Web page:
Topic: Book Reviews

Two new Manuals for Activists, with some useful lessons

I’ve been taking advantage of the summer lull to skim some of the backlog of tomes that have accumulated on my study floor. Some were so bad and/or obscure that they really don’t deserve a mention, but two on activism got my attention. First up, Be the Change by Gina Martin. Full disclosure, I bought […]

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How Change Happens: the podcast

I spoke to Jo Howard from IDS about How Change Happens for their book podcast Between the Lines. Here it is: With podcasts, I always try to provide a blog-length set of excerpts for people who prefer reading to listening, but I honestly couldn’t bear to listen to myself this time. So huge thanks to […]

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Book Review: Civic Activism Unleashed: New Hope or False Dawn for Democracy? by Richard Youngs

This book promised a lot, but only partially delivered. There’s enough substance there to warrant a read, though. The book’s starting point is an upsurge in ‘new activism’ around the world. Robert Putnam’s anomic world of lonely people ‘Bowling Alone’ is looking pretty silly right now. The new activism is very different from the professionalized […]

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Book Review: The Business of Changing the World, by Raj Kumar

I found reading The Business of Changing the World rather disturbing – a bit like being taken hostage by a cult and submitted to polite but persistent brainwashing for several days (I’m a slow reader). The cult in question is what Anand Giridharadas calls ‘MarketWorld’ – an effusive, evangelical belief in the power of markets, […]

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In ‘Winner Takes All’, Anand Giridharadas takes down philanthropy’s ‘MarketWorld’: Book Review

If you’ve ever been irked by the combination of arrogance, platitude, complacency and dismissiveness that often characterizes the private sector-aid complex (philanthropists, management consultants, foundations, impact investors and their groupies across the aid business), then this is the book for you. In Winner Takes All, Anand Giridharadas hangs out at their motivational talks and high […]

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The UK’s new Development Minister, Rory Stewart, is a genuine intellectual – here’s a review of his book on Fragile States and the Failings of Western Intervention

Rory Stewart became the UK’s Secretary of State for International Development on Wednesday. We now have a minister with a genuine commitment to, and knowledge of, international development – for the last two years he has ducked out of his ministerial duties to come to speak to my LSE students. After his first lecture, I […]

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Book Review: Nanjala Nyabola, Digital Democracy, Analogue Politics: How the Internet Era is Transforming Politics in Kenya

Most of the stuff written about online activism is primarily based in the North (eg New Power, which I reviewed recently). So I was v excited to find a book written by a Kenyan (Nanjala Nyabola is a Kenyan writer, humanitarian advocate and political analyst, currently based in Nairobi) about how New Power applies to […]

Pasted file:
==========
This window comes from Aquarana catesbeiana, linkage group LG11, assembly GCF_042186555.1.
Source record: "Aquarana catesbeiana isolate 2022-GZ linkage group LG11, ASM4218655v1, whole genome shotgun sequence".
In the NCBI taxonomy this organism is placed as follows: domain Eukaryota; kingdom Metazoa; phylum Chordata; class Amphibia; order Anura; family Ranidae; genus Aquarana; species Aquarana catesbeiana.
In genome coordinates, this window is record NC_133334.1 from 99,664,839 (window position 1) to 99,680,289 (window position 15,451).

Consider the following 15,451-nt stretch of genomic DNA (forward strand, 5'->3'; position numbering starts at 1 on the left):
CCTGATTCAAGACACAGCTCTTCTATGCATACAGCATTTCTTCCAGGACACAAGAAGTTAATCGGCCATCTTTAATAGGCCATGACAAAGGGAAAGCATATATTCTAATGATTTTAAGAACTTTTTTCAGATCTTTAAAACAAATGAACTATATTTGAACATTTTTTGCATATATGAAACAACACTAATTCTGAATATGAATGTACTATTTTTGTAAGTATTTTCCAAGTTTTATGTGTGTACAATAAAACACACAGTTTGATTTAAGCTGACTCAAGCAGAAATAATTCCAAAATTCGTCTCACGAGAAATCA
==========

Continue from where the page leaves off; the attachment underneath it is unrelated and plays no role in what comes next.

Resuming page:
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Book Review:  Getting to Zero – A Doctor and a Diplomat on the Ebola Frontline

Guest post by Melissa Parker (left) and Johanna Hanefeld  This excellent book provides a fascinating account of the 2014-2016 Ebola outbreak in Sierra Leone. It is co-authored by Sinead Walsh, who was Irish Ambassador to Sierra Leone at the time of the outbreak and, Oliver Johnson, a medical doctor, who was based at Connaught Hospital in […]

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Book Review: A Savage Order, by Rachel Kleinfeld

Rachel Kleinfeld is speaking in London tomorrow (Thursday 17th January) from 17.30-19.00. Book here In A Savage Order, Rachel Kleinfeld casts an unflinching eye on the many ways in which human beings physically hurt each other at a societal level. Not just war, but the much more ubiquitous everyday violence that springs from political and […]

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Book Review: New Power: How it’s Changing the 21st Century and Why you need to Know

Here’s my recommendation for a last minute panic Christmas pressie for your activist friends. You’re welcome As befits a grumpy old technophobe, I have long been sceptical of the hype around online activism. I’ve cited Malcolm Gladwell’s bah humbug piece on the Arab Spring ‘why the revolution will not be tweeted’ as pretty much summing […]

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Who wants to be a Volunteer? Book Review

An estimated 10 million people will head from North to South this year as volunteers, seeking a mix of adventure, altruism and self improvement. Volunteering is big (a $2bn industry), but is it beautiful? Learning Service: The Essential Guide to Volunteering Abroad, a 350 page tome aimed at informing and guiding would-be volunteers, left me […]

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Book Review: Peter Frase, Four Futures: Life After Capitalism

I’ve never been a big fan of scenario planning. When I’ve done it in the past, it’s usually involved a bunch of former oil and gas planners asking a group of people to identify big trends (which often boil down to what they’ve read in the FT/Economist that week) and then processing them into a […]

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